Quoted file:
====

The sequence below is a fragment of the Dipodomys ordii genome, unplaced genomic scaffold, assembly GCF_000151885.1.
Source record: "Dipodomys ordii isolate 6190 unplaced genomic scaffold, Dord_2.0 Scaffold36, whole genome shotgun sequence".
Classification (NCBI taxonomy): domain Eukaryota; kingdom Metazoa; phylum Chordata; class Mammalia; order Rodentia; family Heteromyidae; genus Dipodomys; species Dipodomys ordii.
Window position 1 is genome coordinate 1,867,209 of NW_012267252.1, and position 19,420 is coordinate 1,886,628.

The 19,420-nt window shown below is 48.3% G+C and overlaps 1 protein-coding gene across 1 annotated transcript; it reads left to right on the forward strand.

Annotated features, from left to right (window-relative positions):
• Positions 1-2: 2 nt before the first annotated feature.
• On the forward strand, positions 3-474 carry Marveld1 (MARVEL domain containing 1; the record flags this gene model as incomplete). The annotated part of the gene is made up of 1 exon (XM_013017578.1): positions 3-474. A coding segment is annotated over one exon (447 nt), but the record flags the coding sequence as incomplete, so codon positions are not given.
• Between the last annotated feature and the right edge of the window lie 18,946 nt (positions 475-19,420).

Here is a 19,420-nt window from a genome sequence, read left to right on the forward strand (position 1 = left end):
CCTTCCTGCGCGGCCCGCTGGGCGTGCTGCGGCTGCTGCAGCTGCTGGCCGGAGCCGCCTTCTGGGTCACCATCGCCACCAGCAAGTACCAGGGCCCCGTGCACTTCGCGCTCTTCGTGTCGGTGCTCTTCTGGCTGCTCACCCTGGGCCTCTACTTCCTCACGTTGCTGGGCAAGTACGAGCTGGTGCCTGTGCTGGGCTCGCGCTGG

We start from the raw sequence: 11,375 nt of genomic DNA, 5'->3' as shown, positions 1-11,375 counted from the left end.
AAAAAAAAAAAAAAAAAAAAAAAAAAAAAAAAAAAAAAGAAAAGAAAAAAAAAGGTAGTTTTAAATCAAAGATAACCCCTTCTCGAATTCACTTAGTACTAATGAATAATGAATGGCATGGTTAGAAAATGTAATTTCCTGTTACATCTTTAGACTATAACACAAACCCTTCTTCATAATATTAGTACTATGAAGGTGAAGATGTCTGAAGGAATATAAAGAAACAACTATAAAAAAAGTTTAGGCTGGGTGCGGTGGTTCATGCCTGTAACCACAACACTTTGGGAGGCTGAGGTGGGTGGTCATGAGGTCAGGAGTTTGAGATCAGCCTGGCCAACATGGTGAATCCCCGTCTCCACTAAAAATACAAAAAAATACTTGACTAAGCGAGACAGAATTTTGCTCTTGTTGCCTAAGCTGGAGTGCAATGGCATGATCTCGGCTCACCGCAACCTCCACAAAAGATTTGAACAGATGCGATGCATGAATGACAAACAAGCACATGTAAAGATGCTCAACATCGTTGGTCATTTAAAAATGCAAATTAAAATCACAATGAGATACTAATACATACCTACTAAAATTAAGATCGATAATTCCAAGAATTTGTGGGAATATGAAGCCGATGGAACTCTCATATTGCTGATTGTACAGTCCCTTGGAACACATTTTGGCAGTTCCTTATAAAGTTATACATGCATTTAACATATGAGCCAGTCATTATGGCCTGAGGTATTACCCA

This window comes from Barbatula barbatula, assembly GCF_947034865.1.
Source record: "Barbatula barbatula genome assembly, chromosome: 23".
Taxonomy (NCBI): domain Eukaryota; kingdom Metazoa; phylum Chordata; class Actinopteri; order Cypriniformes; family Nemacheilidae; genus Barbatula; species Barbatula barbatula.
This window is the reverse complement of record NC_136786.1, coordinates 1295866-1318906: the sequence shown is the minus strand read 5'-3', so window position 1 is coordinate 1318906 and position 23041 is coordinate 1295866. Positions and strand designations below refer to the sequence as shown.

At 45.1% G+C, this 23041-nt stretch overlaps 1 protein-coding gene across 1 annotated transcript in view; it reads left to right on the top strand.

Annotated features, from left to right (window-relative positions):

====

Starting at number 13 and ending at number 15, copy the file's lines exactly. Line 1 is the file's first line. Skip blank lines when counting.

AAAAAAAAAAAAAAAAAAAAAAAAAAAAAAAAAAAAAAGAAAAGAAAAAAAAAGGTAGTTTTAAATCAAAGATAACCCCTTCTCGAATTCACTTAGTACTAATGAATAATGAATGGCATGGTTAGAAAATGTAATTTCCTGTTACATCTTTAGACTATAACACAAACCCTTCTTCATAATATTAGTACTATGAAGGTGAAGATGTCTGAAGGAATATAAAGAAACAACTATAAAAAAAGTTTAGGCTGGGTGCGGTGGTTCATGCCTGTAACCACAACACTTTGGGAGGCTGAGGTGGGTGGTCATGAGGTCAGGAGTTTGAGATCAGCCTGGCCAACATGGTGAATCCCCGTCTCCACTAAAAATACAAAAAAATACTTGACTAAGCGAGACAGAATTTTGCTCTTGTTGCCTAAGCTGGAGTGCAATGGCATGATCTCGGCTCACCGCAACCTCCACAAAAGATTTGAACAGATGCGATGCATGAATGACAAACAAGCACATGTAAAGATGCTCAACATCGTTGGTCATTTAAAAATGCAAATTAAAATCACAATGAGATACTAATACATACCTACTAAAATTAAGATCGATAATTCCAAGAATTTGTGGGAATATGAAGCCGATGGAACTCTCATATTGCTGATTGTACAGTCCCTTGGAACACATTTTGGCAGTTCCTTATAAAGTTATACATGCATTTAACATATGAGCCAGTCATTATGGCCTGAGGTATTACCCA

This window comes from Barbatula barbatula, assembly GCF_947034865.1.
Source record: "Barbatula barbatula genome assembly, chromosome: 23".